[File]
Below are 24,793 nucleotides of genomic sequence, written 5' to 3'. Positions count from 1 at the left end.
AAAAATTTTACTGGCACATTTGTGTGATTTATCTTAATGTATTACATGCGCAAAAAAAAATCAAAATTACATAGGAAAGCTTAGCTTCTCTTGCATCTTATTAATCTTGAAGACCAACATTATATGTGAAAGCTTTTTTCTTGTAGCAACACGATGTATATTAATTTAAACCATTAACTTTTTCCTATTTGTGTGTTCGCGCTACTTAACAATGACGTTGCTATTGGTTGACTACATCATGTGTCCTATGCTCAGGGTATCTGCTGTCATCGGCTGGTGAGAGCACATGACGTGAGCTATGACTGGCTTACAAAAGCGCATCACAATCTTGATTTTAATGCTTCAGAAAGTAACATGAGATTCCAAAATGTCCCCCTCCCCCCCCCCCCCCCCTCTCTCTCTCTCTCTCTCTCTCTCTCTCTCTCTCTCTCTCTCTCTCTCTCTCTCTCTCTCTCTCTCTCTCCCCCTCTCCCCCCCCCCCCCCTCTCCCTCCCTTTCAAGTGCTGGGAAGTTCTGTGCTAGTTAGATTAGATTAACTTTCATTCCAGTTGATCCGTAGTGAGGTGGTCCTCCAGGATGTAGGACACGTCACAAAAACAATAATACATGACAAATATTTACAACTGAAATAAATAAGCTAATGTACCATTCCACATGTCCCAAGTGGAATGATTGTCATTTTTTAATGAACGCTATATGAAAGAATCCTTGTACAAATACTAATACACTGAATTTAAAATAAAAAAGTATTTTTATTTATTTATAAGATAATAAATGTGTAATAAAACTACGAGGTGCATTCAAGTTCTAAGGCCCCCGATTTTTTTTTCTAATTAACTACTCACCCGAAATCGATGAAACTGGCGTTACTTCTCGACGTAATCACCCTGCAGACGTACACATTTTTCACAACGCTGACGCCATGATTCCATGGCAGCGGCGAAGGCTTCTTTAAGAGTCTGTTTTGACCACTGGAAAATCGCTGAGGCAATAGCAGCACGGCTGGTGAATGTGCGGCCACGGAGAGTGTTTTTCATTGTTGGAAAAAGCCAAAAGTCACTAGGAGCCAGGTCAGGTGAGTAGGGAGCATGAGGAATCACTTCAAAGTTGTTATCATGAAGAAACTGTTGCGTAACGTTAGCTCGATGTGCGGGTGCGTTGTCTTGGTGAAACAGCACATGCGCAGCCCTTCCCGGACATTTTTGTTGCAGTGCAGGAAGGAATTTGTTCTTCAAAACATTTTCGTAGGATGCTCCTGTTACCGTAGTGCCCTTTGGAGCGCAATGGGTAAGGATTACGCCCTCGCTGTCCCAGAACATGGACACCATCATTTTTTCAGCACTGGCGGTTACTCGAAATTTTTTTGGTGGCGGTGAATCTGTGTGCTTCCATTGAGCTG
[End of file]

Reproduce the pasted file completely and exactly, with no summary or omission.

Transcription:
Below are 24,793 nucleotides of genomic sequence, written 5' to 3'. Positions count from 1 at the left end.
AAAAATTTTACTGGCACATTTGTGTGATTTATCTTAATGTATTACATGCGCAAAAAAAAATCAAAATTACATAGGAAAGCTTAGCTTCTCTTGCATCTTATTAATCTTGAAGACCAACATTATATGTGAAAGCTTTTTTCTTGTAGCAACACGATGTATATTAATTTAAACCATTAACTTTTTCCTATTTGTGTGTTCGCGCTACTTAACAATGACGTTGCTATTGGTTGACTACATCATGTGTCCTATGCTCAGGGTATCTGCTGTCATCGGCTGGTGAGAGCACATGACGTGAGCTATGACTGGCTTACAAAAGCGCATCACAATCTTGATTTTAATGCTTCAGAAAGTAACATGAGATTCCAAAATGTCCCCCTCCCCCCCCCCCCCCCCTCTCTCTCTCTCTCTCTCTCTCTCTCTCTCTCTCTCTCTCTCTCTCTCTCTCTCTCTCTCTCTCTCTCTCCCCCTCTCCCCCCCCCCCCCCTCTCCCTCCCTTTCAAGTGCTGGGAAGTTCTGTGCTAGTTAGATTAGATTAACTTTCATTCCAGTTGATCCGTAGTGAGGTGGTCCTCCAGGATGTAGGACACGTCACAAAAACAATAATACATGACAAATATTTACAACTGAAATAAATAAGCTAATGTACCATTCCACATGTCCCAAGTGGAATGATTGTCATTTTTTAATGAACGCTATATGAAAGAATCCTTGTACAAATACTAATACACTGAATTTAAAATAAAAAAGTATTTTTATTTATTTATAAGATAATAAATGTGTAATAAAACTACGAGGTGCATTCAAGTTCTAAGGCCCCCGATTTTTTTTTCTAATTAACTACTCACCCGAAATCGATGAAACTGGCGTTACTTCTCGACGTAATCACCCTGCAGACGTACACATTTTTCACAACGCTGACGCCATGATTCCATGGCAGCGGCGAAGGCTTCTTTAAGAGTCTGTTTTGACCACTGGAAAATCGCTGAGGCAATAGCAGCACGGCTGGTGAATGTGCGGCCACGGAGAGTGTTTTTCATTGTTGGAAAAAGCCAAAAGTCACTAGGAGCCAGGTCAGGTGAGTAGGGAGCATGAGGAATCACTTCAAAGTTGTTATCATGAAGAAACTGTTGCGTAACGTTAGCTCGATGTGCGGGTGCGTTGTCTTGGTGAAACAGCACATGCGCAGCCCTTCCCGGACATTTTTGTTGCAGTGCAGGAAGGAATTTGTTCTTCAAAACATTTTCGTAGGATGCTCCTGTTACCGTAGTGCCCTTTGGAGCGCAATGGGTAAGGATTACGCCCTCGCTGTCCCAGAACATGGACACCATCATTTTTTCAGCACTGGCGGTTACTCGAAATTTTTTTGGTGGCGGTGAATCTGTGTGCTTCCATTGAGCTG